‘Democrats can’t be against everything’
When Mr. Reed was growing up in Carlton County, everyone, including his own father, had cows. He guesses there used to be between 800 and 1,200 family dairy farms in Carlton, which is a two-hour drive north of Minneapolis. Today (he pauses to count silently in his head), he estimates there are around four.
Minnesota’s 8th District is bigger than the entire state of West Virginia. Similar to coal mining communities in Appalachia, iron mining jobs are a small fraction of the state’s workforce but live large in the region’s collective consciousness – a defining part of its identity.
And as in many small Appalachian mining towns, locals here are frustrated with Democratic politicians who seem to value environmental protection over their livelihoods. This rift has intensified in the 8th District over a debate around replacing Line 3, a crude oil pipeline, that has drawn opposition from environmental activists, tribal groups, and some of the Democratic presidential candidates.
“Democrats can’t be against everything,” says Mr. Reed. “The best social program there is, is a job.”
Mr. Reed has been active with the DFL Party for 50 years, holding several official positions such as local chair. But last spring he resigned. He thinks he’ll still vote for the Democratic nominee in 2020, but he’s worried about the party’s priorities. It started to feel like the DFL was more concerned with “Facebook tirades” than his neighbors who have to commute almost two hours each way to work in the Twin Cities.
“Nolan had the right balance between jobs [and] thoughtful, regulated mining,” says Mr. Reed, referring to the 8th District’s former Democratic congressman who did not to seek reelection last year, and whose seat went to Republican Jim Hagerdorn by about 1,300 votes. “Now it’s like, who’s pure enough for the DFL?”
Sue Willcutt, a retired elementary school teacher who lives in Shieldsville, a small town surrounded by lakes 50 miles south of Minneapolis, has also seen her local economy stall out over the past few decades.
Minnesota’s 1st District, the southern sliver of the state, is one of the top 10 agriculture-producing districts in the country. Corn stalks bow to the wind of passing cars driving along two-lane roads, and driveways are marked by farm stands of pumpkins and gourds, with honor boxes for payment.
Many of these farmers have taken a hit from the president’s trade war with China, with tariffs that by some estimates have cost Minnesota farms and businesses nearly $1 billion.
“Minnesota farmers are barely holding on by the skin of their teeth,” says Ms. Willcutt, who grew up on her parents’ farm in Jeffers, and is vice chair of the Rice County DFL Party. Her sister and brother-in-law took over her father’s farm in the southwest corner of the 1st District, but they have a “constant relationship” with the bank, she says, borrowing money every year to jumpstart their hog, corn, and soybean production.
As in the 8th, many voters here are unhappy with the environmental regulations coming from the DFL. Former DFL Gov. Mark Dayton “antagonized” a lot of farmers, says Ms. Willcutt, with his efforts to reduce nitrate runoff from fertilizer, as well as legislation requiring “buffers” between farmland and waterways.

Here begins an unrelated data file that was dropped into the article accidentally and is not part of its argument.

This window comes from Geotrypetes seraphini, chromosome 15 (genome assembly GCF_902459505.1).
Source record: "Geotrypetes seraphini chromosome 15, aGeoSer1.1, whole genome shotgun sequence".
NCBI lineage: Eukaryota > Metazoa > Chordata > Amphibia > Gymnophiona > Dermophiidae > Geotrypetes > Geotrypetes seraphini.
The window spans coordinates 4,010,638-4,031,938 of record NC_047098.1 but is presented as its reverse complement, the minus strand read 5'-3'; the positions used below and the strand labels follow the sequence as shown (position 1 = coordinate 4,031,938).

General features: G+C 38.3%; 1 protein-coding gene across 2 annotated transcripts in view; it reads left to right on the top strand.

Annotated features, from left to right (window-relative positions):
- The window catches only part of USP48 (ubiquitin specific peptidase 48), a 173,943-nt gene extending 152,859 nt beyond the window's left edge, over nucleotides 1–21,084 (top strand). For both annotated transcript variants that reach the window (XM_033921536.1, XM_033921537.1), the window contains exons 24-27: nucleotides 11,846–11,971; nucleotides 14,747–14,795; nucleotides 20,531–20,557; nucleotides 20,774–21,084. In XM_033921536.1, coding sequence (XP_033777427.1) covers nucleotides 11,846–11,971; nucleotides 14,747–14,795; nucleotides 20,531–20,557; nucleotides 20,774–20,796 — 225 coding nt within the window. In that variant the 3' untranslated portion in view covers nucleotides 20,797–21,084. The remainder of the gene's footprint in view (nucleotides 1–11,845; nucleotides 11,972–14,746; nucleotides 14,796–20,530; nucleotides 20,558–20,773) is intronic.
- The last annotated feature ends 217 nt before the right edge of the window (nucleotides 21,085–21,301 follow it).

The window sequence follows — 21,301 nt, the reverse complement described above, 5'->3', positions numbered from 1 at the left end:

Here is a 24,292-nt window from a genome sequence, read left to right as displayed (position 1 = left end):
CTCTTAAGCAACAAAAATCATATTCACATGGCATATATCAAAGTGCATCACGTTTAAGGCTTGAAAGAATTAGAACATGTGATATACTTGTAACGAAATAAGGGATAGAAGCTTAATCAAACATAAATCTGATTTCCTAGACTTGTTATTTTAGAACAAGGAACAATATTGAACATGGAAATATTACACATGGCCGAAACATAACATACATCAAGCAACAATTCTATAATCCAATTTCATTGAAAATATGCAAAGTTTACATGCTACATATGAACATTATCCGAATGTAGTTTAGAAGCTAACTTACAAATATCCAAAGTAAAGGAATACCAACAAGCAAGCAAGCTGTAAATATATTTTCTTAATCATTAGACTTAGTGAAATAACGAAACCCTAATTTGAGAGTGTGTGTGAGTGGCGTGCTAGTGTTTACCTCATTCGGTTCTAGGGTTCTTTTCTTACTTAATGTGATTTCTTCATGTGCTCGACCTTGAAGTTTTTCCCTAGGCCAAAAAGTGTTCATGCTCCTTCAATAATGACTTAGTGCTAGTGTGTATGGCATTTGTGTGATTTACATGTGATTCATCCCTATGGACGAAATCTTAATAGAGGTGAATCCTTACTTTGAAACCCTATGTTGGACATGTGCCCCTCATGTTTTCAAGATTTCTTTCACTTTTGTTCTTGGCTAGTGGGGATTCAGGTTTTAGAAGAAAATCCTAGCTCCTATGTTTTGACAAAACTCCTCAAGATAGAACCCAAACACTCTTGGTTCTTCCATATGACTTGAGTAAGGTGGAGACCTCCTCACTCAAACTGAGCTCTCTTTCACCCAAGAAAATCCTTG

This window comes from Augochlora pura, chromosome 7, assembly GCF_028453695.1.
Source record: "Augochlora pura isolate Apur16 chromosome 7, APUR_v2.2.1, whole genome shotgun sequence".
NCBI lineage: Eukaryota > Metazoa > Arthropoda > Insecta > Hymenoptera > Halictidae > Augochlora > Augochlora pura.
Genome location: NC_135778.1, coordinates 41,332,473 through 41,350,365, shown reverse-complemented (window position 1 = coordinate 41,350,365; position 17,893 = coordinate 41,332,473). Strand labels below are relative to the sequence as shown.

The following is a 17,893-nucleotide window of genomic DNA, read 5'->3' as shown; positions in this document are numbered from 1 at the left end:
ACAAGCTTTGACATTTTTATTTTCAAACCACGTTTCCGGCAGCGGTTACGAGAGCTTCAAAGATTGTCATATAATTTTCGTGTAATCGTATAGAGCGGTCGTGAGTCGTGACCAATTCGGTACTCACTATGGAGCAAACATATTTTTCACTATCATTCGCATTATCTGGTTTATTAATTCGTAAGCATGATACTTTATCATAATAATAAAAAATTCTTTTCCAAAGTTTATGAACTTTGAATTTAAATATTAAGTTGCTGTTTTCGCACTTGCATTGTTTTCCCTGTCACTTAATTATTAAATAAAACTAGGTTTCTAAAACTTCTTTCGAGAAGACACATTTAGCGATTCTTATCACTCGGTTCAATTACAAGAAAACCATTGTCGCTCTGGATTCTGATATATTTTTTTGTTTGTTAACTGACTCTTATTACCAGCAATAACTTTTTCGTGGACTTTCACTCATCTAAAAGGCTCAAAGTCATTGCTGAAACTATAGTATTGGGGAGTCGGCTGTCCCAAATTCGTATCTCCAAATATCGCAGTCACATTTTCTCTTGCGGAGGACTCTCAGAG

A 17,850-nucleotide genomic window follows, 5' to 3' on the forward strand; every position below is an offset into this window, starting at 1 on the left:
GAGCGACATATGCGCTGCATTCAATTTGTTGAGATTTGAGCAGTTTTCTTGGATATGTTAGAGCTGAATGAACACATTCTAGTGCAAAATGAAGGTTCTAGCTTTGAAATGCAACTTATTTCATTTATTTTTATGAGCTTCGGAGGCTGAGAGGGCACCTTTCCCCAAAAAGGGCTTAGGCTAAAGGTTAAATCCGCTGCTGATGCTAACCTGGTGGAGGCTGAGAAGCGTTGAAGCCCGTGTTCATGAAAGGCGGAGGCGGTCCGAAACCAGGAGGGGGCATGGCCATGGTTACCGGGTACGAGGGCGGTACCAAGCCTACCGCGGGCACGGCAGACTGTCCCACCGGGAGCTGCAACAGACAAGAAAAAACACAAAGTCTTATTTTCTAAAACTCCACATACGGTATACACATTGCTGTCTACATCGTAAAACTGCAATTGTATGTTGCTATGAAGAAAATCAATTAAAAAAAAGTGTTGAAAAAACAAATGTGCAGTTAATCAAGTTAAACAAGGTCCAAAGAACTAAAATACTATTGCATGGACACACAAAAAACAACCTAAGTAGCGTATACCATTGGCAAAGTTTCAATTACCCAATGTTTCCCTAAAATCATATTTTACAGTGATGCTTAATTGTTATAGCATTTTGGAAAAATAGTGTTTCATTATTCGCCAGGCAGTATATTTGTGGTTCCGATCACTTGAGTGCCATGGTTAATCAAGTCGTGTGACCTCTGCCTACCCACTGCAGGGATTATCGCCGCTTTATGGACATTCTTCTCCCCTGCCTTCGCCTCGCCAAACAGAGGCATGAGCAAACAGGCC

Janalee Cooper and Rita Olson, co-administrators for the Rice County Republicans Facebook group, say support for President Trump in southern Minnesota is stronger than ever. They say the Democrats’ focus on impeachment in Washington, and the far-left agenda of lawmakers like Minnesota Rep. Ilhan Omar, who represents Minneapolis, has been a boon to the local Republican Party.
Recently, some unions have endorsed local GOP candidates. “That’s just unheard of in Minnesota,” says Ms. Olson, sitting in a coffee shop in Northfield.
Ms. Cooper comes from a long line of DFL voters, but says her politics shifted after she became a small business owner. Her mother has become a Republican as well. “When people say Minnesota is turning red, I absolutely believe it,” she says.
‘We chose to be here’
After the 2016 election, Ms. Erickson and Third Way conducted some voter interviews in small Midwest towns. She still remembers one comment from a voter in rural Michigan.
“He said, ‘A lot of time it sounds like Democrats don’t care if my town lives or dies,’” says Ms. Erickson. “We have to show that we care about these communities too.”
To take back areas like Minnesota’s 1st and 8th Districts, Democrats may need to rethink both the style and substance of their message, say locals. For example, acknowledge the effect one struggling family farm can have on the community, and then get on the ground and talk about solutions.
“Be involved in local parades, fairs, pancake breakfasts,” says Ms. Willcutt. “If people here can meet you, they have a different feeling about you.”
Quinn Nystrom says this is her strategy for taking back the 8th in 2020. The lifelong northern Minnesotan and health care activist announced her candidacy for the district’s Democratic primary in early October. She says she plans to have honest conversations in every community in the district.
“[Rural voters] have things to offer, they have topics they want to contribute to the party, and sometimes their voices have not been given a seat at the table because it’s just considered ‘rural,’” says Ms. Nystrom. “There’s not a hierarchy of cities.”
Ultimately, she hopes the Democratic party will actively work to convey more respect for rural voters. In Minnesota, she notes, city dwellers sometimes refer to regions outside of the Twin Cities as “outstate” – a term she finds derogatory.
“You can call us ‘rural Minnesota,’ but we’re not ‘out’ of anywhere,” says Ms. Nystrom. “We chose to be in this area.”